You can't keep an aging music streaming service down: Less than a month after Winamp was scheduled to shut down, Radionomy has snagged the once-popular media player, along with AOL's Shoutcast platform.
Winamp conceded defeat to more popular music services in November, announcing that it would no longer be available after 20 December 2013. But amidst reports of a Radionomy acquisition, the service stayed online past its expected expiration date, and it has now been officially saved.
"Winamp is a top independent player that gives millions of people the best player functionality available," Radionomy CEO Alexandre Saboundijian said in a statement. "Its role is clear in the future evolution of online media—we plan to make the player ubiquitous, developing new functionalities dedicated to desktop, mobile, car systems, connected devices and all other platforms."
The radio-streaming giant will also provide Winamp users with access to more than 60,000 Internet radio stations, playback in 60 audio and video formats, 6,000 add-ons (skins, plug-ins, online services, visualizations), and tools for managing podcast subscriptions—all in 16 available languages.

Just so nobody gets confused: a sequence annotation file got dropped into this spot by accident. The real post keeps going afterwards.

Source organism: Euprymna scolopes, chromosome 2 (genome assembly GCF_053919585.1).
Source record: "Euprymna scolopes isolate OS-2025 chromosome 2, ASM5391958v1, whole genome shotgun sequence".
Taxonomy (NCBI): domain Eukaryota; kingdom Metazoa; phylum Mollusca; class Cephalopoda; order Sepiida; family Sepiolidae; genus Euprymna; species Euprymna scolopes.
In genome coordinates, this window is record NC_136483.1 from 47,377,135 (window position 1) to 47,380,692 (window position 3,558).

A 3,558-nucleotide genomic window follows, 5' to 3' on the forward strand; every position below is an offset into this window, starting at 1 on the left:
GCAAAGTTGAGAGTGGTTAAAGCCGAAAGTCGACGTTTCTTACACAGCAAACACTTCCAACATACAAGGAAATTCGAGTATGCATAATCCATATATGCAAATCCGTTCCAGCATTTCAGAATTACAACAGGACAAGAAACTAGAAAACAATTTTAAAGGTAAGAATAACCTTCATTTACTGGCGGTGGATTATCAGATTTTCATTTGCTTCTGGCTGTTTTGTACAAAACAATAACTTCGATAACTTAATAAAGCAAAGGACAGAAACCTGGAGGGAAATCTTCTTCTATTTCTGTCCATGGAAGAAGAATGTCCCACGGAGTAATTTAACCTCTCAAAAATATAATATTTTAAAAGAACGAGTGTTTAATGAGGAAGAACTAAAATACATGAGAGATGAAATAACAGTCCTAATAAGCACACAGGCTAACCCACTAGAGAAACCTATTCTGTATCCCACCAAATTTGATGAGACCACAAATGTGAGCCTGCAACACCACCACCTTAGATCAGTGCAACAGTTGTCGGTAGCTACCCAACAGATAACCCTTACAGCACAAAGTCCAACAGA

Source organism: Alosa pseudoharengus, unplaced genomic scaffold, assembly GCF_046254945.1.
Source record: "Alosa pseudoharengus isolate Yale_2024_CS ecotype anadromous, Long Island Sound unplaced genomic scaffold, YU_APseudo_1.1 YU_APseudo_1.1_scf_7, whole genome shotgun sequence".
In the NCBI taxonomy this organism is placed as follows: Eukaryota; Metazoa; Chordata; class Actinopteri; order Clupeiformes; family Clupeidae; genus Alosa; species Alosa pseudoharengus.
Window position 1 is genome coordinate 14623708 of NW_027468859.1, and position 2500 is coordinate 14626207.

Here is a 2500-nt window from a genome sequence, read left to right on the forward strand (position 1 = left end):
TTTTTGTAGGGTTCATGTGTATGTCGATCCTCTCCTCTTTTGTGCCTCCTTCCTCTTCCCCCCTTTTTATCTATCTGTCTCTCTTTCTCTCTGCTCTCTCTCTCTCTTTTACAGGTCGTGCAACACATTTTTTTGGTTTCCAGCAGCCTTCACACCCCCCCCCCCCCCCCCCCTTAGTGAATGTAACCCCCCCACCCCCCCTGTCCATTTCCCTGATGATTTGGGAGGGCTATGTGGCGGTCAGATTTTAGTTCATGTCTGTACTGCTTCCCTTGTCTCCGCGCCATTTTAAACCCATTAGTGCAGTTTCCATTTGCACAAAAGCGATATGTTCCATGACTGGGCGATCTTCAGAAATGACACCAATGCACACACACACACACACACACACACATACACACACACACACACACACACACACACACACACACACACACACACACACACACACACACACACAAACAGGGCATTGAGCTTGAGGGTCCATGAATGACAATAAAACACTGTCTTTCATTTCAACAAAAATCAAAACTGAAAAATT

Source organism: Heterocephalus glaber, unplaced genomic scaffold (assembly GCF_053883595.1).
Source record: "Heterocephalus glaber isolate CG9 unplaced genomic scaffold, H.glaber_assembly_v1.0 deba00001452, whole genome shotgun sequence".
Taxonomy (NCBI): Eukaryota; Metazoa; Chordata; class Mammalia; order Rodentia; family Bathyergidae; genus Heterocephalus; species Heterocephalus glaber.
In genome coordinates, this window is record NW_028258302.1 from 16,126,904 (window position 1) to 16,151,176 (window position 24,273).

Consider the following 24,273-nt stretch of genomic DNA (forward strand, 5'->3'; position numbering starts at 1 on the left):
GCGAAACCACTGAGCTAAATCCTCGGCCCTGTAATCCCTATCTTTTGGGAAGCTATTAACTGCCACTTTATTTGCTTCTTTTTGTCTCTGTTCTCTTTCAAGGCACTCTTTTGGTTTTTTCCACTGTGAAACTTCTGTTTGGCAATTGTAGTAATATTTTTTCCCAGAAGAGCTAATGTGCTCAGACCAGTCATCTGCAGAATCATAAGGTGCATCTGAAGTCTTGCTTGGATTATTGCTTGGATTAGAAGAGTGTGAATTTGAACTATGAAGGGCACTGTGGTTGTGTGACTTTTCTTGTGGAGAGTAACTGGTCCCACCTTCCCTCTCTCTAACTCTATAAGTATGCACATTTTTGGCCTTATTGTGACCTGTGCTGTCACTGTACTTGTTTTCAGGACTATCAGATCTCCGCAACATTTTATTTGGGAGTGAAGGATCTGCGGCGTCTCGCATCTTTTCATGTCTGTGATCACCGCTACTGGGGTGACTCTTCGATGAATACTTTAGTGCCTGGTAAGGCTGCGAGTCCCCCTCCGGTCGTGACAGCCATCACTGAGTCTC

The addition of AOL's free Internet radio platform, Shoutcast, will also help build Radionomy's US presence.
"Radionomy has always focused on creating a unique platform for any radio broadcaster or pure player that enables them to build a large audience and monetize their stream," Saboundijian said. "With Shoutcast, we have expanded our reach to include roughly half of the world's online radio streaming, leaving Radionomy well-positioned to change the face of online radio."
Online radio has really taken off in recent years, giving way to massively popular services like Pandora and Spotify—the latter of which recently launched the "Spotiamp" program that recreates the classic Winamp interface for Spotify Premium users.
"Winamp and Shoutcast are great brands with significant value in the right situation, which Radionomy will provide," Susan Lynne, CEO of AOL's Brand Group, said. "This is a very positive outcome for the enthusiastic user of these products."
Image: Flickr (Lens Envy)